On Friday, February 16, a team of four QUT students boarded an international flight to swap Brisbane’s heatwave for the Montreal snow. Brodie Wilson, Bec Colbrook, Elliott Flowers and myself were set to represent QUT at the John Molson Undergraduate Case Competition (JMUCC), hosted by Concordia University, Montreal.
I’ve been in Brisbane for over a month and have witnessed and interacted with women across different cultures and ages. I’ve heard them talk about their careers in workshops and seminars, seen some juggling parenthood and studies, read about some successful entrepreneurs and their new ventures.
I first heard of QUT’s Business Advantage Program during my undergraduate orientation. Whilst undertaking my studies at the Business School, I have always been motivated to build a variety of professional and social skills. As a result, I was drawn to engage in a co-curricular activity that embraces the development of these skills.
The feeling of a dream coming to reality is best explained when I got my visa for Australia to study at QUT. I was nervous and excited. New country, new culture, new beginnings, new friends, creating opportunities for myself; but it also meant getting out of my comfort zone, returning to studies after a good nine-year break – and not to forget self doubt!
Oh Denmark. Where do I even begin…
As I sit on the plane making my (long) journey home to Australia, I can’t help but think how incredible the last five weeks have been. Over July and into August 2017, I was lucky enough to go on exchange to the beautiful city of Aarhus (pronounced or-hus), attending the Aarhus University Summer University, to study Sports Marketing and Sponsorship.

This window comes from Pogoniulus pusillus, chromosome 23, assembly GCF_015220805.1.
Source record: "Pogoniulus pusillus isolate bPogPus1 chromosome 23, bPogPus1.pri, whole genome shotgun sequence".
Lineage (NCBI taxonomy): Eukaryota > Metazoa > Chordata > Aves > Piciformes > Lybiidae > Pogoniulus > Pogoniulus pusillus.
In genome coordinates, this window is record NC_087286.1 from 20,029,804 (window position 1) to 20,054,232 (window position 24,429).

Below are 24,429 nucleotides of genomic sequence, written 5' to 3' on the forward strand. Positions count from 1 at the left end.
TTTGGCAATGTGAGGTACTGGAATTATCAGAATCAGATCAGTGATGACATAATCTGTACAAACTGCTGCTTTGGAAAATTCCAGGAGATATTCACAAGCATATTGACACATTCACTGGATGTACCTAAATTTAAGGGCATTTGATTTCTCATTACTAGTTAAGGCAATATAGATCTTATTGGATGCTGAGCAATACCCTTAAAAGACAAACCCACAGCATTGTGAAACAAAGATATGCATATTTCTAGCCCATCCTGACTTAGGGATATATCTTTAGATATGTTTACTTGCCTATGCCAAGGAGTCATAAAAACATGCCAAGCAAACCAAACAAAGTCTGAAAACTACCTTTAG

As an international student doing the Master in Business with a major in Strategic Advertising at QUT, I can say that enrolling in the project unit has been one of the most enriching academic experiences I have had in Australia. One of several reasons I chose QUT was its promise to deliver highly relevant knowledge linked to industry level practices that students will face once finished their courses. Read more
Choosing which uni to attend was a big decision. I understood this decision would change my life and chose QUT due to its “real world” approach, however, I never considered my QUT journey would be so rich and in-depth.
The leap between student and professional is a bit like walking through your own home in the dark of the night. Through the years, units, knowledgeable academic staff and “real-world” application of QUT study, you emerge with a sound and practical understanding of your road ahead – in theory. Like stumbling through a familiar home in the dark – knowing the layout well enough to navigate the hallway but not certain of what’s looming ahead – getting started in the workforce can feel much the same.
But what if you could turn on the light?
Facebook, Twitter, Snapchat, Google, Uber, Airbnb, Spotify, Fitbit, Netflix, Apple. If one or some of these are involved in your everyday life, then you’ve been exposed to a startup. What’s a startup you ask? And how is it different from a business? Well, in Dan Norris‘ words from his book ‘The 7 Day Startup‘, ‘A business is anything that derives a wage for its founder. By that definition, buying a lawn mowing franchise or opening a corner store is a business. But neither is a startup. A startup is a bit more exciting. It has:1) High impact potential; 2) High levels of innovation; and 3) High levels of uncertainty‘ With these traits, a startup has the ability to change the world! Read more
My name is Jeseyka, I am in my penultimate year of a Bachelor of Business and I just completed an internship at Queensland Treasury thanks to EFB342 Workplace Experience in Economics and Finance.
I was given the chance to intern in the Energy team of the Shareholder and Structural Policy Division (SSPD) for six weeks, two days a week. My supervisors, Trent and Tim, ensured I had the opportunity to work on both the policy and governance side of their work. This approach meant I also worked across the network and generation aspects of the electricity market as well as preparing advice on multiple Cabinet Budget Review Committee (CBRC) submissions ranging from rebates for vulnerable consumers to climate change adaptation policy.